Tuesday, March 26, 2013

May Contain Peanuts

If you know anything about people with Aspergers and high-functioning autism, you know that they often lack the ability to be flexible and to discern the shades of grey that are so common in everyday life. This is something we deal with with Sky. All. The. Time. Most days, it's manageable. I mean, after awhile, you figure out patterns of thought and can head off a meltdown before it reaches DEFCON 1.

Most days.

But, then there are the days when you find yourself trying to sneak in some ambiguity. Those are the days when you can't win.

You will never win. No, really. You won't win, so you should stop trying.

Why tempt fate? Because some days it looks like it might be easier, that's why. 

Just like it looks easier to take the short cut through the wet rice paddy. I mean, you can see your house on the other side, why walk all the way around? I'll tell you why. Because you will always lose your shoes. Always. Not only that, you're likely to get stuck and then fall down when trying to pull your legs out. In the end, you'll be lucky if you can free yourself and slop back home covered from head to toe in mud. It always only looks easier. Always.

Today, I tried to take the short cut. Before you start judging, let me tell you why (then you can judge because it was pretty stupid of me). See, ever since we went gluten free, our choices in cereal have become greatly limited. There are two brands of corn flakes at our local grocery store that are gluten and dairy free. One tastes much better than the other. The one that tastes better says "may contain peanuts" on it. Pink P is desperate the eat the "yummy" corn flakes. She asks for them every single day. EVERY day. And every day, I tell her no because of her severe peanut allergy.

Tracking the allergens in food has become easier (and much, much more serious) since Sky learned to read ingredient labels. He reads them obsessively. He finds gluten, milk, and nuts in things I never imagined. He knows that Pink can have food that says "produced in a facility that also handles peanuts" but that she shouldn't have foods that "may contain peanuts." Most days, I am grateful for his complete dedication to this endeavor. But sometimes, sometimes, I really wish I could sneak one past him.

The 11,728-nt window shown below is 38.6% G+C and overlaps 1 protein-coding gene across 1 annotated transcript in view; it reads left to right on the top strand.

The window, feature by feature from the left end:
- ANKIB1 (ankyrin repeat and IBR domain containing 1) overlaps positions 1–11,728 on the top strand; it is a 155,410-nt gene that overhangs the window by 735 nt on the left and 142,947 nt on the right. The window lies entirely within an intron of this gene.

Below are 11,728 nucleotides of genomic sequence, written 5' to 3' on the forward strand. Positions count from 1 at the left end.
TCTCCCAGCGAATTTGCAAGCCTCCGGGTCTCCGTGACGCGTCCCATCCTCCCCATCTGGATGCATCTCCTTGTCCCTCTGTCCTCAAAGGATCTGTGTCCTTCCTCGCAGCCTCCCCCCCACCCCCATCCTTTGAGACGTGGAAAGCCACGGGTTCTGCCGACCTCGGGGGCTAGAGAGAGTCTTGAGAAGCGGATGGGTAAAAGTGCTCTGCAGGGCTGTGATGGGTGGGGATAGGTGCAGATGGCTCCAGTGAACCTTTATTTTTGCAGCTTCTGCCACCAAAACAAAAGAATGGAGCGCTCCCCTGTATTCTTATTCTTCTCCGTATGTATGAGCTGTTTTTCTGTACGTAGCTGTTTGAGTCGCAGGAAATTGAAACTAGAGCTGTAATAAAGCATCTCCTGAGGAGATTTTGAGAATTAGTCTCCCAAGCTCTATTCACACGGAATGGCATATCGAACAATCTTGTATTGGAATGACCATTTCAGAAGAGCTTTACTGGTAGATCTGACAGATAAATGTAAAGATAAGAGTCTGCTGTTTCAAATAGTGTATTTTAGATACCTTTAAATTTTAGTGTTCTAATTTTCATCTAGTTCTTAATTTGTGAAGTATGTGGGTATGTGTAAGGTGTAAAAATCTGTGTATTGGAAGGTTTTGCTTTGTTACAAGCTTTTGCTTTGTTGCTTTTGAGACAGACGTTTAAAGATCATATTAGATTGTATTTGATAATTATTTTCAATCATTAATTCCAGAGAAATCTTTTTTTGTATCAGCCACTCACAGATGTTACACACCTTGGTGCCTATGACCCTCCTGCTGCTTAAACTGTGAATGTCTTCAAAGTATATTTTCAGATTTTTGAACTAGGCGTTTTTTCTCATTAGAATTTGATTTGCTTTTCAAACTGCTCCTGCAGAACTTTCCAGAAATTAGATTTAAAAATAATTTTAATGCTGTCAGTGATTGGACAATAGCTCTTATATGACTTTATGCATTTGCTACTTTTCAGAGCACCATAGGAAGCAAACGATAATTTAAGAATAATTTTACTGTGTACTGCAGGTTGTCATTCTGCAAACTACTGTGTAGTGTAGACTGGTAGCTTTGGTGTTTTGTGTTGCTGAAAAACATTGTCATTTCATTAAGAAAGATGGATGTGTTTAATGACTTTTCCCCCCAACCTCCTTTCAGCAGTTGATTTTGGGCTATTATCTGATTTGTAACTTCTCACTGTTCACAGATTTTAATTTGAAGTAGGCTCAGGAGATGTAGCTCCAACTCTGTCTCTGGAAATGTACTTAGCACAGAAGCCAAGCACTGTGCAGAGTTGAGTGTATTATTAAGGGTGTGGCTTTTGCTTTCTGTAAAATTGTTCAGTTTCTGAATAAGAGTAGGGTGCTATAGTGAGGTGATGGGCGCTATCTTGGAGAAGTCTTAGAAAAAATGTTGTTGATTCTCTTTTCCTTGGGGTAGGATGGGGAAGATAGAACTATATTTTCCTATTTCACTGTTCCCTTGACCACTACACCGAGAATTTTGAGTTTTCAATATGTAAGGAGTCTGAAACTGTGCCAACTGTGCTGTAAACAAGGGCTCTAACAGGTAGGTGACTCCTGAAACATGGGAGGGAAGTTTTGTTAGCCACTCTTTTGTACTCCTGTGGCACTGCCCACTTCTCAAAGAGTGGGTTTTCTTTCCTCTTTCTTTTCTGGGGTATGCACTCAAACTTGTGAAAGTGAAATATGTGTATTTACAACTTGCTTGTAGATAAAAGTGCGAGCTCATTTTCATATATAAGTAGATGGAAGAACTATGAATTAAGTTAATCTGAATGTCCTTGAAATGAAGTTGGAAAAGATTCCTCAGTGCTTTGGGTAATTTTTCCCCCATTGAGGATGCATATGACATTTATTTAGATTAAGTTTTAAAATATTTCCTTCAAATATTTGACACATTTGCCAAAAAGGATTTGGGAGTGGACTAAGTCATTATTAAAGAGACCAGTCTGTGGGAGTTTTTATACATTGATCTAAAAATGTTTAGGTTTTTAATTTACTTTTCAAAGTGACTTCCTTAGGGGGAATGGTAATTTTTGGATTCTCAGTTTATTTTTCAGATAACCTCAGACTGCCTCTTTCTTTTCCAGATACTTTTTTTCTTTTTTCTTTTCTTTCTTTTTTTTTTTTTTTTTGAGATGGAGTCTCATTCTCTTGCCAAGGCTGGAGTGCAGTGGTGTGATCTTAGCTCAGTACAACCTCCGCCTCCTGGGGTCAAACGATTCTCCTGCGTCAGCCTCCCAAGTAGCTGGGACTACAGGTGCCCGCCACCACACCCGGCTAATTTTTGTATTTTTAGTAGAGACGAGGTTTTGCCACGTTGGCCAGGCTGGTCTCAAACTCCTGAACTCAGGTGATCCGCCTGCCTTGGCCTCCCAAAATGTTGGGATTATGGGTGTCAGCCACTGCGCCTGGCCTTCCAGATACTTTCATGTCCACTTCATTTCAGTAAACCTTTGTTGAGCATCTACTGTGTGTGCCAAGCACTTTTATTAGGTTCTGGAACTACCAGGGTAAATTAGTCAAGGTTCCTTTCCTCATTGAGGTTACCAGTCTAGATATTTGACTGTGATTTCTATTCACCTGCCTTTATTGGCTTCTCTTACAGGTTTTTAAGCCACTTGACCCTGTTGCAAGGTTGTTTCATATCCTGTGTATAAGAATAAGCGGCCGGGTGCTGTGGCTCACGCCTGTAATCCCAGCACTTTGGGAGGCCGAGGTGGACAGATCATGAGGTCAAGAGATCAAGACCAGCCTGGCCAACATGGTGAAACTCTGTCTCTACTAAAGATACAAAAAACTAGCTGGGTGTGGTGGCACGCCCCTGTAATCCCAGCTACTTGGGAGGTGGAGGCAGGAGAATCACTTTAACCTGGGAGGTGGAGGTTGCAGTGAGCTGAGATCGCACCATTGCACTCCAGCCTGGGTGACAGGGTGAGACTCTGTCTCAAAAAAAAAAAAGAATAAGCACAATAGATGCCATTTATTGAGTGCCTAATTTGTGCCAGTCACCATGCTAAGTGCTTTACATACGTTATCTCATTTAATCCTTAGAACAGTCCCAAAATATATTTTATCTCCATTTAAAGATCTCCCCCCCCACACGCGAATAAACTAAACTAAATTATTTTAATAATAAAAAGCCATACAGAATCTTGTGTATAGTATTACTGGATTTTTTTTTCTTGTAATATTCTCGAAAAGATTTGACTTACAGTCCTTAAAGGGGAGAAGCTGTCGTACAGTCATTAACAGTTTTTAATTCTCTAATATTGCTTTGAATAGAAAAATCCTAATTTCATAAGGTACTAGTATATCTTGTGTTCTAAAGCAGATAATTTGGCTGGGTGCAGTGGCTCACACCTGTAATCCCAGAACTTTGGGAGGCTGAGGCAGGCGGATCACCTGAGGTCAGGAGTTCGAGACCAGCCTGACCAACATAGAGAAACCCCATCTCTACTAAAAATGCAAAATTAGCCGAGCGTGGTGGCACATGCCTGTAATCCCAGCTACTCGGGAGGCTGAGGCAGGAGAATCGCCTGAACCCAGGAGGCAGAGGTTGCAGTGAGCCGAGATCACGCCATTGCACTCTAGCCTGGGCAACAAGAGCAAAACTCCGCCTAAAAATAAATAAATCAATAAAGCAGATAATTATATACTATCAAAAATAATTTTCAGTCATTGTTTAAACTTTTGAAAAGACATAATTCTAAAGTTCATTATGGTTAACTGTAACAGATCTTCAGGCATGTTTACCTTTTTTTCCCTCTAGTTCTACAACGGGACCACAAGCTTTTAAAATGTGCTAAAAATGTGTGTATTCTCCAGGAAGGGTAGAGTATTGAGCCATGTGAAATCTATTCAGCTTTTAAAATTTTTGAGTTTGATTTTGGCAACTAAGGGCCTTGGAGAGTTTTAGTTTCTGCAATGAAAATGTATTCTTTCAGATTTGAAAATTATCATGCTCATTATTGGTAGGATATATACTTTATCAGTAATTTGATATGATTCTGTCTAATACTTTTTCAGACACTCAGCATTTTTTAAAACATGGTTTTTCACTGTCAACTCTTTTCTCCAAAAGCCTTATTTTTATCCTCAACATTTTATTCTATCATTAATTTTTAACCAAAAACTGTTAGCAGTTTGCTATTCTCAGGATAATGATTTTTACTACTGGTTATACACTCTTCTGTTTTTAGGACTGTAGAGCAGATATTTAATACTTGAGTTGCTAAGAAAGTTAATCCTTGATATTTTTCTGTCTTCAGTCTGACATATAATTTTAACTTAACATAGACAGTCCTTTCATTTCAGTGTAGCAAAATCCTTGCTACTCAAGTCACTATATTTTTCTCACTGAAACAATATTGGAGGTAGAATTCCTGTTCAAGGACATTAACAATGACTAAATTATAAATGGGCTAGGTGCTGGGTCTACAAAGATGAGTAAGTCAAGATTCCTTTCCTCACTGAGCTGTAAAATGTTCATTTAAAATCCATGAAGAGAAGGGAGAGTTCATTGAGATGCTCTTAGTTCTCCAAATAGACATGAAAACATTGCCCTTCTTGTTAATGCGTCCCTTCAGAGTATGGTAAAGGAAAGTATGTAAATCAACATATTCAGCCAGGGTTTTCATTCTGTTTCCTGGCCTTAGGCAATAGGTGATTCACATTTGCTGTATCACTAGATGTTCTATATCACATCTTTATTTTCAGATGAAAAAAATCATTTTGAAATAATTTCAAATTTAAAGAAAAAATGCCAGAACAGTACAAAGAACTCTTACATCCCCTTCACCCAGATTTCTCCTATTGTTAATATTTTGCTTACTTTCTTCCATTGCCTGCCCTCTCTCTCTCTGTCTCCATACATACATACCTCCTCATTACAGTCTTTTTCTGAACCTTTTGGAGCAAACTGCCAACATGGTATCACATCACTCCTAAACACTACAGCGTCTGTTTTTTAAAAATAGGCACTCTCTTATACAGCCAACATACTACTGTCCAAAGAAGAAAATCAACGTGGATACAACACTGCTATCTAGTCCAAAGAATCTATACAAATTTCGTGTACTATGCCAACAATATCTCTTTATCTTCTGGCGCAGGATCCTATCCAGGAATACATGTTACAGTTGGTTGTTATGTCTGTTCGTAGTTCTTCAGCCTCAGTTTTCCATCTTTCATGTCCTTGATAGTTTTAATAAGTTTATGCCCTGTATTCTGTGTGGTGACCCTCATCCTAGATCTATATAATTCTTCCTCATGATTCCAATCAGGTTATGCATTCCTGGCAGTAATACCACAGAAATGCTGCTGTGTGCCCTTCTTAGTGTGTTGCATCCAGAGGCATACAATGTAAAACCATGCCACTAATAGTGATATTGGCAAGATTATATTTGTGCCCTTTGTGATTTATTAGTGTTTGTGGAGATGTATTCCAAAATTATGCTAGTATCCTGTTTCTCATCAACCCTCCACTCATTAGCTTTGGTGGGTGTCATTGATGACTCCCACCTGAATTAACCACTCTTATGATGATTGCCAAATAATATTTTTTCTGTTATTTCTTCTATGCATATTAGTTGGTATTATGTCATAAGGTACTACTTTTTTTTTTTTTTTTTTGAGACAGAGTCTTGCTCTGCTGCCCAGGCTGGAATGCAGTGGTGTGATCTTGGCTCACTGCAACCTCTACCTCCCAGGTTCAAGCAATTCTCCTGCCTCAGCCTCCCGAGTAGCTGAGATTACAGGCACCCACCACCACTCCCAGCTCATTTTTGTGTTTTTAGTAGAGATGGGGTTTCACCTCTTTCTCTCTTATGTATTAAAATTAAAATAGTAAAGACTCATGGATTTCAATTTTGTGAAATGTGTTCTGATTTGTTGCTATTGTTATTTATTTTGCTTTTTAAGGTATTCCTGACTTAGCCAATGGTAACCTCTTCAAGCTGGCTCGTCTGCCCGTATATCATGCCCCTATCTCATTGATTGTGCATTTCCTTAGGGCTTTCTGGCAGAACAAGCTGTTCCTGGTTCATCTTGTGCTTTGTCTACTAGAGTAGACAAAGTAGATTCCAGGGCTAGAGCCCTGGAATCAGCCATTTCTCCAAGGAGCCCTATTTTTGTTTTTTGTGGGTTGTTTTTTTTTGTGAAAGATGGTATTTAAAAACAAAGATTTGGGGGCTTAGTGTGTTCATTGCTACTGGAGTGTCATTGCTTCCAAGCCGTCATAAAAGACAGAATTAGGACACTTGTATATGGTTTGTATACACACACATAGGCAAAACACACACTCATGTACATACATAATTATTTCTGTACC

I knew the corn flakes "may contain peanuts," but I also knew that the chances were very, very slim. Plus, I hadn't been shopping, and that was the only box of cereal left in the cupboard.  

"Eat fast," I said, pouring a little bit into Pink P's bowl. I could imagine how Sky would react, and I knew we had about 10 minutes before he made his bed, got himself dressed, and came downstairs. Unfortunately, as she's prone to do, Pink P chatted nonstop and was still talking when Sky came into the kitchen. That boy has razor-sharp senses, and before he even made it to the table, he knew.

"Mom, that cereal may contain peanuts. WHY is SHE eating it?" And with that, he lunged toward Pink and tried to grab the bowl of cereal out from under her.  I put myself between Sky and Pink, and said in a very calm voice, "It's okay, buddy, I gave it to her. There are no peanuts in the cereal. Sometimes they just write that on the box to be safe."

You guys, there was no way I was going to persuade him. The box said "may contain peanuts." Pink P can't eat things that come from boxes that "may contain peanuts." It was bad enough that she was eating the cereal. Worse was the fact that I  had given it to her. There was no way that this could make sense to my black-and-white son. No way.

Sky ended up having a complete meltdown. As I dragged him kicking and screaming to his room, he repeatedly shouted: 




By the time I got him to his room and ushered him into his top-bunk safe space, he was screaming, "I KNEW IT! YOU DON'T LIKE ME, YOU DON'T LIKE PINK P, AND YOU DON'T LIKE STOW. YOU'RE TRYING TO KILL ALL THREE OF US!" Because, obviously, that made infinitely more sense than mom bending the "may contain peanuts" rule.

I learned my lesson. I promise. I will never, ever, EVER try to bend the rules again. 

At least, not when Sky's home. 

Image from http://www.animeyume.com

1 comment:

Tenntrace said...

Can I suggest keeping a dummy box on hand? Transfer the contents when he's gone to school. It's sad, but from his point of view, his reasoning is spot on. A life of black and white rules must be so hard. We deal with it every day, and even though she lives "on her own" it's still very hard.